Widely regarded both within the cruise industry and among existing and past customers as a policy attuned to the specific demands and unforseen possibilities that may come from a cruise, this policy is underwritten by Mapfre Assistance, one of the world’s largest insurers. Three different levels of cover are available, starting from $31 per person and offering escalating levels of cover depending on what particulars you would like secured.

Like most travel insurance policies, this policy covers things such as onboard and onshore medical expenses (outside of Australia only), baggage loss or theft, emergency expenses and repatriation. Additional benefits which can be added from the lowest tier coverage include expenses if a cruise misses a port, cabin confinement for medical reasons, personal accidents, journey resumption, financial default and more.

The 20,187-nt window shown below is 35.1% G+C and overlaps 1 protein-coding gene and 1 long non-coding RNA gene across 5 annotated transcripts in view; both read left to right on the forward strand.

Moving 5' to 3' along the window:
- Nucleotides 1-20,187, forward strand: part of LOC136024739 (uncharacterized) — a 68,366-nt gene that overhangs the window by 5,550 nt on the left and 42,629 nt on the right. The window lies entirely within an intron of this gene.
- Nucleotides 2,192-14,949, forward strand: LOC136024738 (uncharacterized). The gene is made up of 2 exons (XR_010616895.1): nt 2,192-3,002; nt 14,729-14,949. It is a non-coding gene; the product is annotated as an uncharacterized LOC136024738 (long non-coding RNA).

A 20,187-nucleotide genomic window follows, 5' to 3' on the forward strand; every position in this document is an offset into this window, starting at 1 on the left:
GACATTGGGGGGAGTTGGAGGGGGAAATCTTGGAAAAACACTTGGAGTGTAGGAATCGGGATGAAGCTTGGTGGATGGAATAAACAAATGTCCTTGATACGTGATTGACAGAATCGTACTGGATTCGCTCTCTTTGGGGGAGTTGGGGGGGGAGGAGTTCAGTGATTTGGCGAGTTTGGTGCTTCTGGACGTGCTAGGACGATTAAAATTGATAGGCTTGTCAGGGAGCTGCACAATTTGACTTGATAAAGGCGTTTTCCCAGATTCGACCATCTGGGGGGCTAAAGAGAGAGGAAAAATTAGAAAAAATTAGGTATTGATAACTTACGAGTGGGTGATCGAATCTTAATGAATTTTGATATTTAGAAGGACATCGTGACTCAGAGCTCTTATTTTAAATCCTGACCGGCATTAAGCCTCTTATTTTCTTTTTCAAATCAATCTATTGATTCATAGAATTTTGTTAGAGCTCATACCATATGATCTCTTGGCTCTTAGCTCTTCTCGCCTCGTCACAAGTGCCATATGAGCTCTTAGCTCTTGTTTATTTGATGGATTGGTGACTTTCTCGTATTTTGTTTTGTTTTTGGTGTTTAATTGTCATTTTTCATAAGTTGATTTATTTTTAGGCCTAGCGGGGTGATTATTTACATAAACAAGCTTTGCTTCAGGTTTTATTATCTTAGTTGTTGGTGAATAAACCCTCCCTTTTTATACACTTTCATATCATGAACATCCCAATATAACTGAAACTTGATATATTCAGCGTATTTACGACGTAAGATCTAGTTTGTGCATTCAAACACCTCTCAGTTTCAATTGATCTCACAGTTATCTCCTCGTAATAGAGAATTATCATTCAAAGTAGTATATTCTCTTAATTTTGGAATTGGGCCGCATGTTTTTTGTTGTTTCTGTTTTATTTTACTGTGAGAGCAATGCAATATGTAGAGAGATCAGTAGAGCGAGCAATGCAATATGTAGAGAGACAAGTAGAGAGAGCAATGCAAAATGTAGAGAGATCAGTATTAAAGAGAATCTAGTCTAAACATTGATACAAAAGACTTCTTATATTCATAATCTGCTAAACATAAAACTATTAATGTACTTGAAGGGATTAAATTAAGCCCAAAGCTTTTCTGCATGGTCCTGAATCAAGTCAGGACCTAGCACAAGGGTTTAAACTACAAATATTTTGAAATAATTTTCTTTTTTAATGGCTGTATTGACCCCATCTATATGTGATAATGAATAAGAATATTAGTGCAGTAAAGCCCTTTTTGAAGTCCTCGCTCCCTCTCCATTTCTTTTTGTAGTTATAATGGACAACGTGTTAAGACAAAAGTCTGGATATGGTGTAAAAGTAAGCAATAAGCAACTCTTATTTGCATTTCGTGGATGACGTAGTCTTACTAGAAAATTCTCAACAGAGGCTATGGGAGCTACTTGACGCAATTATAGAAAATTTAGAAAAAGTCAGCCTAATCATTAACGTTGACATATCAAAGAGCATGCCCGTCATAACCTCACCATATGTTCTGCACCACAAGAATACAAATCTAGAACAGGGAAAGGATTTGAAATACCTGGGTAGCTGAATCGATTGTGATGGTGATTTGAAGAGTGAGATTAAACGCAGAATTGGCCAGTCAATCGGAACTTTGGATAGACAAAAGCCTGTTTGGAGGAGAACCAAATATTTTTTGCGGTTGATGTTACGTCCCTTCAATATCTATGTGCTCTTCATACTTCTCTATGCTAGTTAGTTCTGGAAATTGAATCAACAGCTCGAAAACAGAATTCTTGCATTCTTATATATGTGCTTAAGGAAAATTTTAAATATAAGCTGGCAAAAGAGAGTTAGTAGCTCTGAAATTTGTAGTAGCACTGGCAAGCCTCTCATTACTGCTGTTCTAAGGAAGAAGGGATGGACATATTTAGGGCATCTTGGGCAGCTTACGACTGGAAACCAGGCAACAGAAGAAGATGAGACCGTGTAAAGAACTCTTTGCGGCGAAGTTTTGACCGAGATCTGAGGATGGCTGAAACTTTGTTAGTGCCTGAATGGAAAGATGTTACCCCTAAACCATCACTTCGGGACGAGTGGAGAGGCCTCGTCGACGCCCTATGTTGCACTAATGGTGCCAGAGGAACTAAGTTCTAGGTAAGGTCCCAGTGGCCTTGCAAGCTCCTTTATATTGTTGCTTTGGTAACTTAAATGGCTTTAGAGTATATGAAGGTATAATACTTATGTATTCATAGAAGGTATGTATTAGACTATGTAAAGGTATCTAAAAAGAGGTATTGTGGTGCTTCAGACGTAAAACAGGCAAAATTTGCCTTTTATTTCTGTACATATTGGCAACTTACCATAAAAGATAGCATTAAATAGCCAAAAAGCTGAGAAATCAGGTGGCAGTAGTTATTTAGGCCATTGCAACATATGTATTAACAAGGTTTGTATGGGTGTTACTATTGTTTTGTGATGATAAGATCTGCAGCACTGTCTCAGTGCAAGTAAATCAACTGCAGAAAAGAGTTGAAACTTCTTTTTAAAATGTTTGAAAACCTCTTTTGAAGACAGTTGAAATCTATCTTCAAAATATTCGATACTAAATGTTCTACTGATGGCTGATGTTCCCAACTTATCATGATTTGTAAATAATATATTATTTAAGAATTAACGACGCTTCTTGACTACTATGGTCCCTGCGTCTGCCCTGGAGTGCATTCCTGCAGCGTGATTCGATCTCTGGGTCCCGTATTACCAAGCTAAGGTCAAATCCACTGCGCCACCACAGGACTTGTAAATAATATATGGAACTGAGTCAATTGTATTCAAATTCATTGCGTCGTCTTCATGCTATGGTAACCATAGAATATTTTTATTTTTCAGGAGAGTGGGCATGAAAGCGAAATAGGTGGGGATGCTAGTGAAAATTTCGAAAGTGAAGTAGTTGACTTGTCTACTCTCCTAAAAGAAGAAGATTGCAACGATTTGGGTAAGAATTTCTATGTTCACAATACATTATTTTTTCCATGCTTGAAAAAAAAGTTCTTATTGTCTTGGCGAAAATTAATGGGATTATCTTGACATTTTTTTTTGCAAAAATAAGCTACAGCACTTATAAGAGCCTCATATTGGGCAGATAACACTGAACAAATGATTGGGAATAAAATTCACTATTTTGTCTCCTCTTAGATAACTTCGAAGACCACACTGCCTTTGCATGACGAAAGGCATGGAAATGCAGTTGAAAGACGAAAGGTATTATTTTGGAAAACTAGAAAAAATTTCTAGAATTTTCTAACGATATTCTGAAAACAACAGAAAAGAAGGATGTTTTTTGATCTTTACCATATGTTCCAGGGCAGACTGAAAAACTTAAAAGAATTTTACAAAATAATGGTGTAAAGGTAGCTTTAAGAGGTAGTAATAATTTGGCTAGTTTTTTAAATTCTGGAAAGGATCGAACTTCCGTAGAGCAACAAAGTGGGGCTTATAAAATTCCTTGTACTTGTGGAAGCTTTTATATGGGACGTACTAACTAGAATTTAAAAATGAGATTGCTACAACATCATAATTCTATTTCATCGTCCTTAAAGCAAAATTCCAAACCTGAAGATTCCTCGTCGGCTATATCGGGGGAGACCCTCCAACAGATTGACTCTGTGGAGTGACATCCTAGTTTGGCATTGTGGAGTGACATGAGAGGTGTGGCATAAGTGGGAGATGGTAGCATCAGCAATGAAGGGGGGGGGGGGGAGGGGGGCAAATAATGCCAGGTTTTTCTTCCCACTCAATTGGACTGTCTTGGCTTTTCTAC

Coverage for a cruise ship leaving you behind.
If your ship leaves you behind for reasons outside your control, you can be covered.

Allianz Global Assistance – Allianz Travel Insurance

More of a general travel insurance policy than one aimed specifically for a cruise holiday, however this product is one of the most popular travel insurance policies sold in Australia.

At a basic level, this policy covers the basics including unlimited medical cover, 24-hour emergency assistance and help on tangibles such as luggage and credit cards, regardless of whether any incident involving the holder occurs on land or at sea. A separate ‘Cruise Pack’ add-on can be purchased on top of the basic policy for more detailed occurrences such as cabin confinement, marine rescue or if your formal attire is delayed, lost or damaged.